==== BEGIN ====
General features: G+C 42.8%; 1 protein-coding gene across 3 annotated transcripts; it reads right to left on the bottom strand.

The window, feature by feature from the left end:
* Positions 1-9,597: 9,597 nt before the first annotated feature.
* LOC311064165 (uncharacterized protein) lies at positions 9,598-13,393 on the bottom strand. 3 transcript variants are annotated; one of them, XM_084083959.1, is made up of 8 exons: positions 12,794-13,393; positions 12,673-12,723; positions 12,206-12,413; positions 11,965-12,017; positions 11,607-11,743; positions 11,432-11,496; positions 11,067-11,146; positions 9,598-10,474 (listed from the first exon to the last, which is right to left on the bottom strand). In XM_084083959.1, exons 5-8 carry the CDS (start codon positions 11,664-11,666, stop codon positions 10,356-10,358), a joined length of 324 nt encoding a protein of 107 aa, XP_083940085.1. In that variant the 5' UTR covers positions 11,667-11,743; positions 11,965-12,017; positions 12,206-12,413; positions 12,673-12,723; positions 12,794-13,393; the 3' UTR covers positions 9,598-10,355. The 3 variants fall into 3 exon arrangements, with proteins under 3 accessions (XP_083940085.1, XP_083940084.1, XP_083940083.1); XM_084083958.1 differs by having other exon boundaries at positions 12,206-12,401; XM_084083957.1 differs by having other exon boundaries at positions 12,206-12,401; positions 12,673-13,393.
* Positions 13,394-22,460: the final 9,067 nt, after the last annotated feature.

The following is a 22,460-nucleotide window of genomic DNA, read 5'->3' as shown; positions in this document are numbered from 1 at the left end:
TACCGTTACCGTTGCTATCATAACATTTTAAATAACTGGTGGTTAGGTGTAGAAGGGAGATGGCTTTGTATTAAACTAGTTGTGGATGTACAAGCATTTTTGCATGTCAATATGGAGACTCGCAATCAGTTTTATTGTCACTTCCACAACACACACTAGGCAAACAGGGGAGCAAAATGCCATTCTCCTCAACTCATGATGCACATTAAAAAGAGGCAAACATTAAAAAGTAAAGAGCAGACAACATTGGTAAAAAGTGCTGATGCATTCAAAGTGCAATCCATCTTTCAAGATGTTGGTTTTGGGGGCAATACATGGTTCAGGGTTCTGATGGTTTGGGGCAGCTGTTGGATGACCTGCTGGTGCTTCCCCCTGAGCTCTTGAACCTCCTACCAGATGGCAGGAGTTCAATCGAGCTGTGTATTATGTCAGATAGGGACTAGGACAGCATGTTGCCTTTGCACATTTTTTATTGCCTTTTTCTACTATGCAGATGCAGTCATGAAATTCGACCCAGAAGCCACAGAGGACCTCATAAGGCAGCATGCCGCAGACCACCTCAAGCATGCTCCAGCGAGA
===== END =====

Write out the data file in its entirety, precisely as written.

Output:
General features: G+C 42.8%; 1 protein-coding gene across 3 annotated transcripts; it reads right to left on the bottom strand.

The window, feature by feature from the left end:
* Positions 1-9,597: 9,597 nt before the first annotated feature.
* LOC311064165 (uncharacterized protein) lies at positions 9,598-13,393 on the bottom strand. 3 transcript variants are annotated; one of them, XM_084083959.1, is made up of 8 exons: positions 12,794-13,393; positions 12,673-12,723; positions 12,206-12,413; positions 11,965-12,017; positions 11,607-11,743; positions 11,432-11,496; positions 11,067-11,146; positions 9,598-10,474 (listed from the first exon to the last, which is right to left on the bottom strand). In XM_084083959.1, exons 5-8 carry the CDS (start codon positions 11,664-11,666, stop codon positions 10,356-10,358), a joined length of 324 nt encoding a protein of 107 aa, XP_083940085.1. In that variant the 5' UTR covers positions 11,667-11,743; positions 11,965-12,017; positions 12,206-12,413; positions 12,673-12,723; positions 12,794-13,393; the 3' UTR covers positions 9,598-10,355. The 3 variants fall into 3 exon arrangements, with proteins under 3 accessions (XP_083940085.1, XP_083940084.1, XP_083940083.1); XM_084083958.1 differs by having other exon boundaries at positions 12,206-12,401; XM_084083957.1 differs by having other exon boundaries at positions 12,206-12,401; positions 12,673-13,393.
* Positions 13,394-22,460: the final 9,067 nt, after the last annotated feature.

The following is a 22,460-nucleotide window of genomic DNA, read 5'->3' as shown; positions in this document are numbered from 1 at the left end:
TACCGTTACCGTTGCTATCATAACATTTTAAATAACTGGTGGTTAGGTGTAGAAGGGAGATGGCTTTGTATTAAACTAGTTGTGGATGTACAAGCATTTTTGCATGTCAATATGGAGACTCGCAATCAGTTTTATTGTCACTTCCACAACACACACTAGGCAAACAGGGGAGCAAAATGCCATTCTCCTCAACTCATGATGCACATTAAAAAGAGGCAAACATTAAAAAGTAAAGAGCAGACAACATTGGTAAAAAGTGCTGATGCATTCAAAGTGCAATCCATCTTTCAAGATGTTGGTTTTGGGGGCAATACATGGTTCAGGGTTCTGATGGTTTGGGGCAGCTGTTGGATGACCTGCTGGTGCTTCCCCCTGAGCTCTTGAACCTCCTACCAGATGGCAGGAGTTCAATCGAGCTGTGTATTATGTCAGATAGGGACTAGGACAGCATGTTGCCTTTGCACATTTTTTATTGCCTTTTTCTACTATGCAGATGCAGTCATGAAATTCGACCCAGAAGCCACAGAGGACCTCATAAGGCAGCATGCCGCAGACCACCTCAAGCATGCTCCAGCGAGA